“An Irreplaceable Dance Treasure” —Dance Heritage Coalition
“For me, this is a matter of common sense. I am in favour of expanding the archive, reading the different archives of the world critically, each with and against the others. There can’t be any other meaning to a planetary curriculum.”—Achille Mbembe (Interview by Torbjorn Tumyr Nilsen on November 30, 2018, in Bergen, Norway)
The genesis of the series of works entitled Curriculum came from the Cameroonian philosopher Achille Mbembe’s ideas around archive and curriculum. Curriculum I began with exploring the rich archive of Bill T. Jones’s movement phrases which are mostly non-theatrical, non-psychological, non-narrative, all made with the intention of clarity and form. Running parallel to and in juxtaposition with this formal exploration is a ticker tape of topical concerns informed by the 24-hour news cycle: climate change, racial violence, identity politics, reparations, decolonization. Mbembe might categorize these concerns as “planetary curriculum.”
Curriculum I was set to premiere at the Holland Festival in the summer of 2020 and was canceled due to COVID-19. At the height of the pandemic, PEAK Performances at Montclair State University commissioned Curriculum II as a film project. As with its predecessor, the work attempts to embrace formal directness and clarity while allowing it to be intruded upon by word fragments, imagery, and the stuff of Mbembe’s planetary curriculum. This time the focal point comes from Louis Chude-Sokei’s treatise The Sound of Culture: Diaspora and Black Technopoetics which explores the connection between race and technology from minstrelsy, music production, and cybernetics to artificial intelligence and posthumanism. Curriculum II came to an abrupt stop because of COVID-19. The work will be reimagined as a live performance for an in-person audience, and as with any curriculum, it is a dynamic entity made up of intersecting parts whose content will and must change in response to time, place, and purpose.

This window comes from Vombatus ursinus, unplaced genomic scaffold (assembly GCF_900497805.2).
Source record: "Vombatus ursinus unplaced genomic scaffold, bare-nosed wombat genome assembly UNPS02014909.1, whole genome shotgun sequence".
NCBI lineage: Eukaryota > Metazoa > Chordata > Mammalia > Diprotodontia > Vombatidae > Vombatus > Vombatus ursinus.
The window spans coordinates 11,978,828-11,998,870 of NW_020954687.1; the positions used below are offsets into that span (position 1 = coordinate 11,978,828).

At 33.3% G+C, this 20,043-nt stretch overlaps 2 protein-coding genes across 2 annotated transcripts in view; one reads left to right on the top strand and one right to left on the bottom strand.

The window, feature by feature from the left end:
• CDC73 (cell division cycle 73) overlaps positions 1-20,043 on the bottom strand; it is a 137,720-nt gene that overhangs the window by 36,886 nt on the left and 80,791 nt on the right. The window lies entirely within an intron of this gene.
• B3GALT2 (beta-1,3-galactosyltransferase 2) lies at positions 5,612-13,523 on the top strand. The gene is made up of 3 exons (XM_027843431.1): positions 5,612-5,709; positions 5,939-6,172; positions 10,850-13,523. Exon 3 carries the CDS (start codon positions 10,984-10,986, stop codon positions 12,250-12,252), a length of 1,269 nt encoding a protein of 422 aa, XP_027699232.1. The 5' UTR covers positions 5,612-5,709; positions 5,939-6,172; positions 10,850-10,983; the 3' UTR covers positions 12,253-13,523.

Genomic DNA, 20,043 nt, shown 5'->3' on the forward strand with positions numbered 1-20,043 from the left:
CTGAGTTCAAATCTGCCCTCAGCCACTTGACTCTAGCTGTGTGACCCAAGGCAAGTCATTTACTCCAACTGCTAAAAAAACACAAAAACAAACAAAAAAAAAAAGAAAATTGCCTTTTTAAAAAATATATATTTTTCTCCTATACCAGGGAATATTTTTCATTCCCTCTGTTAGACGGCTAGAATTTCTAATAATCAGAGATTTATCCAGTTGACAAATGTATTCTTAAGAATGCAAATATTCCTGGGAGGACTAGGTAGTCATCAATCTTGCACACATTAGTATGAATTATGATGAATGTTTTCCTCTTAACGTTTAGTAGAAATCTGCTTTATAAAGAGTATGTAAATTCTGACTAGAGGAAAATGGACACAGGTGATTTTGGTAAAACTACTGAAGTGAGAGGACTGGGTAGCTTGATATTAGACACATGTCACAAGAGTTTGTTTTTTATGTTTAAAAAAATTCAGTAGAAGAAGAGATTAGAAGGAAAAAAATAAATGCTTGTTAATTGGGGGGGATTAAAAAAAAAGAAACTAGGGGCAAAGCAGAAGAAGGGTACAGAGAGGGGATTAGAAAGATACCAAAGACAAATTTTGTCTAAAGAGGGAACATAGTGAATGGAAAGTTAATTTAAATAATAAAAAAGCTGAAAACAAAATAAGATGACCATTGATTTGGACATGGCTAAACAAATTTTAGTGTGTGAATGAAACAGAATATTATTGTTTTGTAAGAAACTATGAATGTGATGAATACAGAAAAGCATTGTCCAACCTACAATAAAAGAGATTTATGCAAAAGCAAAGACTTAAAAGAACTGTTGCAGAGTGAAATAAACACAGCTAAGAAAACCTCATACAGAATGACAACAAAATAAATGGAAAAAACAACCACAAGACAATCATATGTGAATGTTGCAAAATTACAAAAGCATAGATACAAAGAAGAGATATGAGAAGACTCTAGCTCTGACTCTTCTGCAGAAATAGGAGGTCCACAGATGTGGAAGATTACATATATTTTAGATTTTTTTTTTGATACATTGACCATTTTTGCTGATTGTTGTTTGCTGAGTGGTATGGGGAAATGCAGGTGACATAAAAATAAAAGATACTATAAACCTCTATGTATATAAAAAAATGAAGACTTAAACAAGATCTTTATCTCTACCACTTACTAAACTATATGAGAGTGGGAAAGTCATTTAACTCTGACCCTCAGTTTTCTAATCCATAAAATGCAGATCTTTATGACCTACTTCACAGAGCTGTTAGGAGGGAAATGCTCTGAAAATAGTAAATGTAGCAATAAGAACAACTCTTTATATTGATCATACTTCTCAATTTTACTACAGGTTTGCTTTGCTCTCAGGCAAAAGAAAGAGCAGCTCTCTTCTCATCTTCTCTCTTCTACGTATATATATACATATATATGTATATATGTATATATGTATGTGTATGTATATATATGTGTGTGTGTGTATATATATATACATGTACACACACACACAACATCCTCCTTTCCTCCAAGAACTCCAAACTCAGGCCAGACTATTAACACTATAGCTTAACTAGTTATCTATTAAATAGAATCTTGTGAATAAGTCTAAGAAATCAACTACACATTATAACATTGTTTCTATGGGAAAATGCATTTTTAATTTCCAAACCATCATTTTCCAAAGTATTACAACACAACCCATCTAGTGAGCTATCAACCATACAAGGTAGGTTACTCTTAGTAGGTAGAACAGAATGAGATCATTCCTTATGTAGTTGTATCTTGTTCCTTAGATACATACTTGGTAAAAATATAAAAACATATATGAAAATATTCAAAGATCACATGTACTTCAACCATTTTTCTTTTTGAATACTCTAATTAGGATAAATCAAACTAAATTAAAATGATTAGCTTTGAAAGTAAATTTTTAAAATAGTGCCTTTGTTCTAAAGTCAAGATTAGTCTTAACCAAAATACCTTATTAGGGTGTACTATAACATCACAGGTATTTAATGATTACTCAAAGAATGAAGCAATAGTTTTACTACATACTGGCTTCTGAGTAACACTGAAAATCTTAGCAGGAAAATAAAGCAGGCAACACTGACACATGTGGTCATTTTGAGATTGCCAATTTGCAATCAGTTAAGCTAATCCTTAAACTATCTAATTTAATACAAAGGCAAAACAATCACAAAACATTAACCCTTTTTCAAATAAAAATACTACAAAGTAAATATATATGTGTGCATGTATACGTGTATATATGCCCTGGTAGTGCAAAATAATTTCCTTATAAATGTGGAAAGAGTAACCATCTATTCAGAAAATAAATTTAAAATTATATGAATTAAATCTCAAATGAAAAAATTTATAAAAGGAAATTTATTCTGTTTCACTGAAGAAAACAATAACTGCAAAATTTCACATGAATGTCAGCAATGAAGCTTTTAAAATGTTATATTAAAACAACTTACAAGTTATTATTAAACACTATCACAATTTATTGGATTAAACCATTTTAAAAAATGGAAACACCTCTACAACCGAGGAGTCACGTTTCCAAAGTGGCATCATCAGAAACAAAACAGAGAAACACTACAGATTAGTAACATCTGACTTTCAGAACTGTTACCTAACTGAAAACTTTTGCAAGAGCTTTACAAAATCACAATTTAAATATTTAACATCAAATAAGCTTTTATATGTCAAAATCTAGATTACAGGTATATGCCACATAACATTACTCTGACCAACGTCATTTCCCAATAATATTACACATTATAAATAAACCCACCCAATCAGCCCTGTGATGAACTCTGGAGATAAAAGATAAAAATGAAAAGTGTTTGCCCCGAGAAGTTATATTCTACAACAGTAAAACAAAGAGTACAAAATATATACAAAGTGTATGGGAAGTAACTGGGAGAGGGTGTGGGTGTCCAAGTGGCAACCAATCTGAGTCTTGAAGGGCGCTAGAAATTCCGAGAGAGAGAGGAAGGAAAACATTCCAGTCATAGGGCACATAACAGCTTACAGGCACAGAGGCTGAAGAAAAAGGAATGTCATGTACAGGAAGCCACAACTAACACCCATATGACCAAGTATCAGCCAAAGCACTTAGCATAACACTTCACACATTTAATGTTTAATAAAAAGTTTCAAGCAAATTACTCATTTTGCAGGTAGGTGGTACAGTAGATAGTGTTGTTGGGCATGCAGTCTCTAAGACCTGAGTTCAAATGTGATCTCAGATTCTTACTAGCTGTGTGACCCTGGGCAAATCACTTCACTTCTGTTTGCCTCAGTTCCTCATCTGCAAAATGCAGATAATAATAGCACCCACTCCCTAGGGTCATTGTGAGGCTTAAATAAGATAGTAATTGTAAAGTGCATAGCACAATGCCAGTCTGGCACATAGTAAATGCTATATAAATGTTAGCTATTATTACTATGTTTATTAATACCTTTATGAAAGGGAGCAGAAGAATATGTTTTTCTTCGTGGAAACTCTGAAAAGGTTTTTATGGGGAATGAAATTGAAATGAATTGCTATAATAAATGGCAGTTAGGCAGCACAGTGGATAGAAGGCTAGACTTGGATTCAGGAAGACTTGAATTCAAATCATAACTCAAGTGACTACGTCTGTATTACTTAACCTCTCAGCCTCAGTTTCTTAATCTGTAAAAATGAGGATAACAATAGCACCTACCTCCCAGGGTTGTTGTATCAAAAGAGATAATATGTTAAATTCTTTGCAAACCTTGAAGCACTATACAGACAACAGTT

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Programs in this season are made possible in part by the Alexander Kasser Theater Endowment Fund, PEAK Patrons, the New Jersey State Council on the Arts, the FACE Foundation, and the Aaron Copland Fund for Music.